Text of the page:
1964 Major League Baseball All-Star Game
The 1964 Major League Baseball All-Star Game was the 35th midseason exhibition between the all-stars of the American League (AL) and the National League (NL), the two leagues comprising Major League Baseball. The game was played on July 7, 1964, at Shea Stadium in New York City, New York, home of the New York Mets of the National League. The game was a 7–4 victory for the NL. Johnny Callison hit a walk-off home run, the most recent MLB All-Star game to end in such a fashion.
National League starter Don Drysdale gave up a leadoff single to Jim Fregosi, who scored on a passed ball and single by Harmon Killebrew.
The NL took the lead in the fourth on a pair of home runs by Billy Williams and Ken Boyer off AL reliever John Wyatt, then made it 3–1 in the fifth on a Roberto Clemente single and Dick Groat double off Camilo Pascual.
The score was tied in the sixth when Mickey Mantle and Killebrew singled and scored on a Brooks Robinson triple to right-center. The AL regained the lead 4–3 in the seventh. Elston Howard was hit by a pitch by Turk Farrell, took third on a Rocky Colavito double and scored on Fregosi's sacrifice fly.
It remained 4–3 until the bottom of the ninth. Dick Radatz issued a leadoff walk to Willie Mays, who stole second. Orlando Cepeda singled him home with the tying run and took second on an error. With Curt Flood pinch-running for Cepeda and Johnny Edwards on first with an intentional walk, Johnny Callison's three-run homer to deep right field ended the game.
Players in italics have since been inducted into the National Baseball Hall of Fame.
x – replaced due to injury
y – replacement for injured player
External links 1964 Los Angeles Dodgers season
The 1964 Los Angeles Dodgers finished with a record of 80–82, 13 games behind the National League and World Series Champion St. Louis Cardinals, tied for sixth place with the Pittsburgh Pirates. 1964 Philadelphia Phillies season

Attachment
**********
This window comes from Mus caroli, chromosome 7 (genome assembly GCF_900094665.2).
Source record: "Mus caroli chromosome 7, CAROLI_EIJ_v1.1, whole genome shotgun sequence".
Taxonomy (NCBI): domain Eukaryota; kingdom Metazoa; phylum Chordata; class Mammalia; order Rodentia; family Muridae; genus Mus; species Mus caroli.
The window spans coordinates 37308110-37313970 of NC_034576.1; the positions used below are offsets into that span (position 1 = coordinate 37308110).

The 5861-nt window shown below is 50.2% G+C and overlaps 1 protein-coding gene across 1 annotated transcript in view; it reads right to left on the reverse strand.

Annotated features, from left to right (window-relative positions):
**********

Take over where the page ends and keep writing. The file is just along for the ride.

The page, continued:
The 1964 Philadelphia Phillies season was the 82nd season for the franchise in Philadelphia. The Phillies finished in a second-place tie with the Cincinnati Reds. Both posted a record of 92–70, finishing one game behind the National League (NL) and World Series champion St. Louis Cardinals, and just two games ahead of fourth-place San Francisco. Gene Mauch managed the Phillies, who played their home games at Connie Mack Stadium.
The team is notable for being in first place in the National League since the opening day, and then suffering a drastic collapse during the final two weeks of the season. The "Phold of '64", as it became known, is one of the most infamous collapses in baseball history. 1965 Major League Baseball All-Star Game
The 1965 Major League Baseball All-Star Game was the 36th midseason exhibition between the all-stars of the American League (AL) and the National League (NL), the two leagues comprising Major League Baseball. The game was played on July 13, 1965, at Metropolitan Stadium in Bloomington, Minnesota. The game resulted in a 6–5 victory for the NL. 2007 in baseball
The following are the baseball events of the year 2007 throughout the world. Al Salerno
Alexander Joseph Salerno (March 19, 1931 – August 5, 2007) was a professional baseball umpire who worked in the American League from 1961 to 1968. Salerno worked as the right field umpire in the 1964 Major League Baseball All-Star Game. In his career, he umpired 1,110 Major League games. Dick Radatz
Richard Raymond Radatz (April 2, 1937 – March 16, 2005) was an American relief pitcher in Major League Baseball. Nicknamed "The Monster", the 6 ft 6 in (1.98 m), 230 lb (100 kg) right-hander had a scorching but short-lived period of dominance for the Boston Red Sox in the early sixties. He got his nickname by striking out several New York Yankees in a row at a game in Fenway Park in 1963. Mickey Mantle, who was struck out by Radatz 12 times in his 16 career at bats against the pitcher, was heard calling him "that monster", and the name stuck.
This page is based on a Wikipedia article written by authors
Text is available under the CC BY-SA 3.0 license; additional terms may apply.
Images, videos and audio are available under their respective licenses.